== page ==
Meet the New Faces of the Samueli School

Engineering welcomes five faculty members across numerous fields and disciplines

The Henry Samueli School of Engineering is pleased to introduce five new faculty members, including the appointments of A. Lee Swindlehurst, in electrical engineering and computer science, Elliot Botvinick and Bernard Choi in biomedical engineering, and Manuel Gamero-Castaño and Lorenzo Valdevit in mechanical and aerospace engineering.

Electrical Engineering and Computer Science

A. Lee Swindlehurst, Ph.D. - Professor
Swindlehurst’s research interests are in the application of detection and estimation theory to problems in signal processing and wireless communications. Currently, he is working on problems with multiple-input multiple-output (MIMO) wireless communications, including space-time characterization of indoor and outdoor radio frequency propagation, channel estimation and performance analysis for time-varying MIMO links, downlink beamforming in multiuser MIMO systems, and space-time processing for ad hoc networks.

He also has a new National Science Foundation (NSF) funded research effort on “smart” sensing using miniature Unmanned Air Vehicles (UAVs).  Swindlehurst received B.S.E.E. and M.S.E.E. degrees from Brigham Young University in 1985 and 1986, respectively, and a Ph.D. degree from Stanford University in 1991. Prior to joining UC Irvine, he was a faculty member in Brigham Young University’s Department of Electrical and Computer Engineering, where he began his academic career in 1990, and most recently held the position of full professor and department chair. He also served as vice president of research for ArrayComm LLC, a San Jose-based company working on smart antennas for wireless communications applications.

Biomedical Engineering 

Elliot Botvinick, Ph.D. - Assistant Professor
Botvinick’s research focuses on the relationship between mechanical stresses on cells and molecular signaling, or cellular mechanotransduction. His lab is currently investigating the role of the glycocalyx in the transduction of fluid shear stress at the wall of blood vessels, and is constructing an instrument to study the scale of mechanical induction of vascular inflammation. Botvinick received his B.Sc., M.S. and Ph.D. degrees in bioengineering from the University of California, San Diego, after which he worked as an Arnold and Mabel Beckman Foundation Fellow.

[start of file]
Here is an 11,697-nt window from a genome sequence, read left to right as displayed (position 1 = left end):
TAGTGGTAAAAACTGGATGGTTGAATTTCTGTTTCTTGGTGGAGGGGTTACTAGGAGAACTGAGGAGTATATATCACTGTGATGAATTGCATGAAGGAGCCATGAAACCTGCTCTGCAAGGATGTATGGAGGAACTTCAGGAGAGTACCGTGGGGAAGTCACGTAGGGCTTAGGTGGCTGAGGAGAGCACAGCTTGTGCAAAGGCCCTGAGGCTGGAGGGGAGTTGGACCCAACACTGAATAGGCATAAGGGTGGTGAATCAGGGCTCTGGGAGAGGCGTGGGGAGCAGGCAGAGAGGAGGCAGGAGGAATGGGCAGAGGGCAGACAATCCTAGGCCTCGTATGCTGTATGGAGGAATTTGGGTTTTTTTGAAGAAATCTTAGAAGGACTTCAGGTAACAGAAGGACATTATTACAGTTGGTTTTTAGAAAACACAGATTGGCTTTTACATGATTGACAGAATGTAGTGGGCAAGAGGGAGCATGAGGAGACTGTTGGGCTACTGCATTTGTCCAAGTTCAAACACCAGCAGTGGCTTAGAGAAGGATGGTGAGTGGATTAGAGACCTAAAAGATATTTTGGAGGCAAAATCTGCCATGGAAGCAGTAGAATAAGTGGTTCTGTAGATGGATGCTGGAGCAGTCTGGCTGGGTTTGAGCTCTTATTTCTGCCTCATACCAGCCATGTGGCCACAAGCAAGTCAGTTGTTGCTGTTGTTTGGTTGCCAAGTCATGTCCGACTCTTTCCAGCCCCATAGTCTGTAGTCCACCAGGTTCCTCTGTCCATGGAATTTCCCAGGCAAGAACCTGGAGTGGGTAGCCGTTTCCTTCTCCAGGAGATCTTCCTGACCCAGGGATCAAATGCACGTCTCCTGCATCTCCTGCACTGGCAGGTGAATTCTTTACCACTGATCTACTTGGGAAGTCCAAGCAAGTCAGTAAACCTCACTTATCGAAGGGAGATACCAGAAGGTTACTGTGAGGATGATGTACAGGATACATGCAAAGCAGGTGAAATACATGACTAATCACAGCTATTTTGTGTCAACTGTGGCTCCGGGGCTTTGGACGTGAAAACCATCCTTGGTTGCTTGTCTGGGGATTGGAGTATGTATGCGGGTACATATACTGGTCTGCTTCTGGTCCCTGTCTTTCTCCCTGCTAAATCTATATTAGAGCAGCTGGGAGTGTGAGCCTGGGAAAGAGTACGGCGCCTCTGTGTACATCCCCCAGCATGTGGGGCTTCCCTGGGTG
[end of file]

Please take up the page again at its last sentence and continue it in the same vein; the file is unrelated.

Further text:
Bernard Choi, Ph.D. - Assistant Professor
Choi’s research interests include the development and application of in vivo optical imaging methods for novel therapy discovery, with current collaborations in dermatology and neurobiology. He also leads research efforts on the use of chemical agents to reduce the optical scattering of biological tissue. Choi received his B.Sc. degree from Northwestern University, and his M.S.E. and Ph.D. degrees in biomedical engineering from The University of Texas at Austin. After completing an Arnold and Mabel Beckman Fellowship at UC Irvine, he was appointed as an assistant professor in the Department of Surgery, Beckman Laser Institute.

Mechanical and Aerospace Engineering

Manuel Gamero-Castaño, Ph.D. - Assistant Professor
Gamero-Castaño’s main research interest is colloidal propulsion, an electric propulsion technology for precision formation flying and small spacecraft. He joined Busek Co. Inc., in Maryland in 1999 as a research scientist, where he developed and directed the company’s colloid thruster program. Gamero-Castaño joined the Jet Propulsion Laboratory in 2004 as a senior engineer, where he worked on colloidal technology for the Disturbance Reduction System-Space Technology 7 and the Laser Interferometer Space Antenna missions.  Other research areas of interest include the modeling of stationary plasma hall thrusters; the development of aerosol diagnostic techniques; and the study of a variety of phenomena associated with the electrospraying of liquids.

Gamero-Castaño received his B.S. in chemical engineering at Escuela Superior de Ingenieros, (Universidad de Sevilla, Spain, 1995), and his M.S. and Ph.D. in mechanical engineering at Yale University (1999). He received the Sheldon K. Friedlander Award from the American Association for Aerosol Research in 2001.

Lorenzo Valdevit, Ph.D. - Assistant Professor
Valdevit’s research is in the general area of mechanics of materials and structures. He has worked on the optimal design of multi-functional sandwich structures for aerospace applications (hypersonic vehicles in particular), and the thermo-mechanical characterization of organic substrates for the electronics packaging industry (in collaboration with IBM Research). Beyond these topics, his current interests include the design and fabrication of high-authority micro-scale morphing structures and the development of analytical and experimental techniques to probe the bio-mechanical behavior of mammalian cells.

Valdevit received his M.S. degree (Laurea) in materials engineering from the University of Trieste (Italy) in 2000, and his Ph.D. in mechanical and aerospace engineering from Princeton University in 2005.